13. Good question but you can do it. I found a balance between work and my personal life. My wife and I worked together for a signifcant amount of time. We made sure to search for that balance and raised two wonderful daughters and a son. It was not easy but it has been a great life.

Tammy, I wish for you a happy and fruitful future.
Thank you comment icon Thank you so much! Tammy
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Janine’s Answer

Hi, I'm not a nurse, but I did start my healthcare journey as a certified nursing assistant, and I worked on med Surg floors. I am now a medical laboratory scientist, testing patient samples to help determine diseases and provide critical information to doctors and nurses.
1. Why did you choose this profession?
I originally wanted to be a nurse, like my mom, so I obtained my CNA through a high school program. I worked as a CNA through college. I discovered quickly I didn't want to work in direct patient care, and decided to try out laboratory sciences. One of my favorite novelists writes about a medical examiner, and those books always had me hooked.
2. How many years of college did you go through?
A CNA can be achieved in 6-12 months through technical colleges. An MLS degree is usually a bachelor's, or you can get a bachelor's in any science and do a 1 year certificate program to become an MLS. About 4 - 5 years.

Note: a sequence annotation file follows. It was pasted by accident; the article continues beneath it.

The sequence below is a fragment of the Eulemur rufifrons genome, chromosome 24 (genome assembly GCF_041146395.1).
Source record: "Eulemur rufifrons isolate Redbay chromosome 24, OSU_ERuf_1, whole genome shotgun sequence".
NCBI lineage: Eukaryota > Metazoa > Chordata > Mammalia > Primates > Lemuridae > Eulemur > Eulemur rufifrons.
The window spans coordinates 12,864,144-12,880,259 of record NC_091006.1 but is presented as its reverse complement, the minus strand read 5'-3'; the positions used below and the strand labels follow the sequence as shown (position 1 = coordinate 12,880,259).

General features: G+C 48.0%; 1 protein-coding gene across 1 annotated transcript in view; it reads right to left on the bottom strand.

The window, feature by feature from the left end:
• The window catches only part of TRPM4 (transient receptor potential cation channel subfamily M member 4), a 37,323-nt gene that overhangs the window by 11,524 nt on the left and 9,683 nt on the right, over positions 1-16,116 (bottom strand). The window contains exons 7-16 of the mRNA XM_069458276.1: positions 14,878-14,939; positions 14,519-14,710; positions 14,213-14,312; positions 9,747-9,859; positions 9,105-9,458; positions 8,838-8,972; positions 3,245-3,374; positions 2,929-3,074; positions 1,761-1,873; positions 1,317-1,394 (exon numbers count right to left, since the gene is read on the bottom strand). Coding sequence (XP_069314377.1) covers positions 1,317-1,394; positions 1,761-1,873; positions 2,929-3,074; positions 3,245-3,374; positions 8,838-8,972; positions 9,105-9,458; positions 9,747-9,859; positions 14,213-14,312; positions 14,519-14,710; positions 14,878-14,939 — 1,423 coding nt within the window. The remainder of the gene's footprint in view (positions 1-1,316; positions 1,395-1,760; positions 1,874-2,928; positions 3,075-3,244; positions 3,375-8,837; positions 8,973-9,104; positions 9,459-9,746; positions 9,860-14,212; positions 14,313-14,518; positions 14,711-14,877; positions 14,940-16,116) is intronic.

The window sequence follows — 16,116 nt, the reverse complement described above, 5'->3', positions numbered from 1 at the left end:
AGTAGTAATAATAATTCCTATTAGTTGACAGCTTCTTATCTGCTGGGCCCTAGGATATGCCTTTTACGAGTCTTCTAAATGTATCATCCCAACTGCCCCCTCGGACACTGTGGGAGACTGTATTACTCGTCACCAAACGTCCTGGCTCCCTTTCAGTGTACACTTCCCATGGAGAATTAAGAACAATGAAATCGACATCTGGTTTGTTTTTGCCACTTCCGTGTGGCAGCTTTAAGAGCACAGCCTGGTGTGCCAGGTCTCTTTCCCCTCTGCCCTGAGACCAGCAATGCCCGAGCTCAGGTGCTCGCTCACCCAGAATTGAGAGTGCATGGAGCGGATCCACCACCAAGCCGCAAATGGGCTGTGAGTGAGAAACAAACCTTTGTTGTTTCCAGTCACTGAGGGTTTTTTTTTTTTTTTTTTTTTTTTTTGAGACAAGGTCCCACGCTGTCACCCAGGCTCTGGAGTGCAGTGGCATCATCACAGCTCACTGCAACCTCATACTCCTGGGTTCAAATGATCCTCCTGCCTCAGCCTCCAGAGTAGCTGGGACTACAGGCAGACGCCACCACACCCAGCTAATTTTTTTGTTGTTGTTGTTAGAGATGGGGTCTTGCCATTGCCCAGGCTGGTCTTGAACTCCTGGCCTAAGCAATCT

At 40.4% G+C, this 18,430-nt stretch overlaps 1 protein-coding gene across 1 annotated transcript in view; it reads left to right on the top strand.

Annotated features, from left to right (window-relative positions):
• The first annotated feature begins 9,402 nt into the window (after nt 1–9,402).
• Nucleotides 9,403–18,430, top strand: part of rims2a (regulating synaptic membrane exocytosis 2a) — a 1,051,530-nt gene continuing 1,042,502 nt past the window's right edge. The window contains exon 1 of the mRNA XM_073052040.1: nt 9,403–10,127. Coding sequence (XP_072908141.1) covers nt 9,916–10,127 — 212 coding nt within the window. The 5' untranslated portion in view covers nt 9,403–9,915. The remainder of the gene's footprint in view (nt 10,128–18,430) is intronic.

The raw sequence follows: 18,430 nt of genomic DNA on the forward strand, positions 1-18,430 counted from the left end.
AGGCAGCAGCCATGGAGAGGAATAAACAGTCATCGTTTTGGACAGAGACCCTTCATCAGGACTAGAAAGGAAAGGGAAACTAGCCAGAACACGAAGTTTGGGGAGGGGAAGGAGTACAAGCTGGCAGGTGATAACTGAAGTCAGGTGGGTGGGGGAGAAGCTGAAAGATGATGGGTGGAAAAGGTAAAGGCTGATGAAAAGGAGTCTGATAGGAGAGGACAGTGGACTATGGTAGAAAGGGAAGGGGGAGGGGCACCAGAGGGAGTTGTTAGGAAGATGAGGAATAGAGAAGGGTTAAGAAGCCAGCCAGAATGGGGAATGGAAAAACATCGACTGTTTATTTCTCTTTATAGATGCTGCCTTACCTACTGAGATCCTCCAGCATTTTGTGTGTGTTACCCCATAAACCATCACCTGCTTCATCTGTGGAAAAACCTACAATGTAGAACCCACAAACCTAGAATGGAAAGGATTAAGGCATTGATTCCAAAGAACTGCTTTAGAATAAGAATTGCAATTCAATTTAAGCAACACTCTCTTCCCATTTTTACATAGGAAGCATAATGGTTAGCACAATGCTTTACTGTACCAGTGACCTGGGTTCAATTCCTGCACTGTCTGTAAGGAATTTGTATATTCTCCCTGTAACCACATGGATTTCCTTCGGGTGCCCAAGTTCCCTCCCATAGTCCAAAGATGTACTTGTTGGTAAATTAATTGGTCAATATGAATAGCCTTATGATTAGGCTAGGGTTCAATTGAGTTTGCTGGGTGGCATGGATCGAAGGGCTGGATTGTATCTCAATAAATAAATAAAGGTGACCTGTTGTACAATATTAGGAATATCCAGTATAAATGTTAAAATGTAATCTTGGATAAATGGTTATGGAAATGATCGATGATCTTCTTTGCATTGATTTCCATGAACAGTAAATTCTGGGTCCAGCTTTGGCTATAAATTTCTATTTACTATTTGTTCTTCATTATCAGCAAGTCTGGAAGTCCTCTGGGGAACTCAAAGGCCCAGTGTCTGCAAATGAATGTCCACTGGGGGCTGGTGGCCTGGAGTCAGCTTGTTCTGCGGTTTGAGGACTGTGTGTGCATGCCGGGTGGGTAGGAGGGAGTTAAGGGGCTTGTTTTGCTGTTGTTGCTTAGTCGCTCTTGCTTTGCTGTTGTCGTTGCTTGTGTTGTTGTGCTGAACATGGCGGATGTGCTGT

3. What jobs did you work on before you landed your present professional job?
See above!
4. How can I decide if I should earn a PH.D. in this field?
A PhD is typically needed for teaching in these areas, or for top research. Most people don't need a PhD.
5. Were you in a college program?
Yes, I attended Arizona State University for my MLS. I also have a Masters in Healthcare Administration from Louisiana State University Shreveport.
6. Did you have to pivot and go back to school at a later date?
Yes, I worked as an MLS for about 12 years before going back to school to earn a Specialist in Blood Banking certificate. Then a year after achieving that I went back to get my masters. Both of these extra degrees helped my career path.
7. Did you shadow another professional in the field?
As part of each of my degrees/certifications, there is a clinical portion which requires you to observe/practice.
8. Did you join any school clubs related to your current profession?
No
9. Was there a particular subject you struggled with during your school years?
I always hated physics, but luckily I only had to take one class in undergrad.
10. What skill sets did you learn or gain while pursuing your career?
Having a diverse healthcare background has really helped me, so I would recommend learning all you can about everything. It's all connected!
11. What do you enjoy most about your profession?
Currently I supervise the blood bank at a large trauma hospital. I love my job, have a great team of people who work for me, and we get the pleasure of helping nurses and doctors directly save lives by providing the most appropriate blood products for patients. I get to personally have conversations with surgeons about a patients case, and we collaborate on how best to help the patient.
12. What do you find the most rewarding about working in healthcare?
See above.
13. How do you stay organized with your personal and professional life?
I am just an organized person in general, but lists and calendar appointments help keep me on track!